Out of the Darkness

Classical T Tauri Stars

A young star and its circumstellar disk. From the Hubble Space Telescope.

A T Tauri star is a young object that has emerged from its opaque dusty envelope and has become visible at optical wavelengths. T Tauri stars are divided into two categories: Classical and Weak-lined.

Classical T Tauri stars were first discovered by the presence of strong chromospheric spectroscopic lines, especially the Hydrogen alpha line. This line is believed to be produced by interaction between the disk and the stellar surface. This disk may be the precursor to planetary systems like our own solar system and many have been detected by their millimeter and infrared emission. Recently there has also been some direct imaging of these disks by the Hubble Space Telescope.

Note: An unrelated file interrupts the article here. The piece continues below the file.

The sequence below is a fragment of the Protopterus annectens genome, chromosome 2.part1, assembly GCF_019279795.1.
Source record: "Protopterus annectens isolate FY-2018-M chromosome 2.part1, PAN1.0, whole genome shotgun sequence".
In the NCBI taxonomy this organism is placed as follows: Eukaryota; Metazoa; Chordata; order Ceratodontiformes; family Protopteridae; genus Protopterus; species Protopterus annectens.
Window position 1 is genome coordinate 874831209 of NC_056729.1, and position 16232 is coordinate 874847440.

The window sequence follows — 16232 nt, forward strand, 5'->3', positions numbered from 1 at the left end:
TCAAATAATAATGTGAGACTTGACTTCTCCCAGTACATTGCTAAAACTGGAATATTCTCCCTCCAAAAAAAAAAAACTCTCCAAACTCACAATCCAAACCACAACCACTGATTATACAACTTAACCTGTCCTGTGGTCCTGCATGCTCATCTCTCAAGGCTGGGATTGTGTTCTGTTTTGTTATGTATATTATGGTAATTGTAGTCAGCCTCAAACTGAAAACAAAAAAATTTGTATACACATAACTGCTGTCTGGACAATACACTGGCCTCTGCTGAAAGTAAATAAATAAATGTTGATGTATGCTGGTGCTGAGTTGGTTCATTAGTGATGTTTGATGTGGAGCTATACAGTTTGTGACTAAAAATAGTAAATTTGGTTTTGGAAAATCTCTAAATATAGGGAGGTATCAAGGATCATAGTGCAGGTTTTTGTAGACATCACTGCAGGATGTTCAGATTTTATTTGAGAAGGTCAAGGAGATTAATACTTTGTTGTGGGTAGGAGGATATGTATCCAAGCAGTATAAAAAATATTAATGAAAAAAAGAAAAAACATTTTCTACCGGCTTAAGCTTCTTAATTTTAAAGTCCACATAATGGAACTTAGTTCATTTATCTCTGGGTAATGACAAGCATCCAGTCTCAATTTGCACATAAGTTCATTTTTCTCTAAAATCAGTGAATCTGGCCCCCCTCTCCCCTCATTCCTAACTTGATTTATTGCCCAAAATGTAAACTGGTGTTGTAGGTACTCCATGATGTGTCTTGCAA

Classical T Tauri stars are about 1-10 million years old, and are Class II infrared objects. This means that most of the infrared emission from the object is from the disk, since the envelope has mostly dissipated. Classical T Tauri stars are strong X-ray emitters and can also produce powerful winds.

From Disks to Planets: Weak-lined T Tauri Stars

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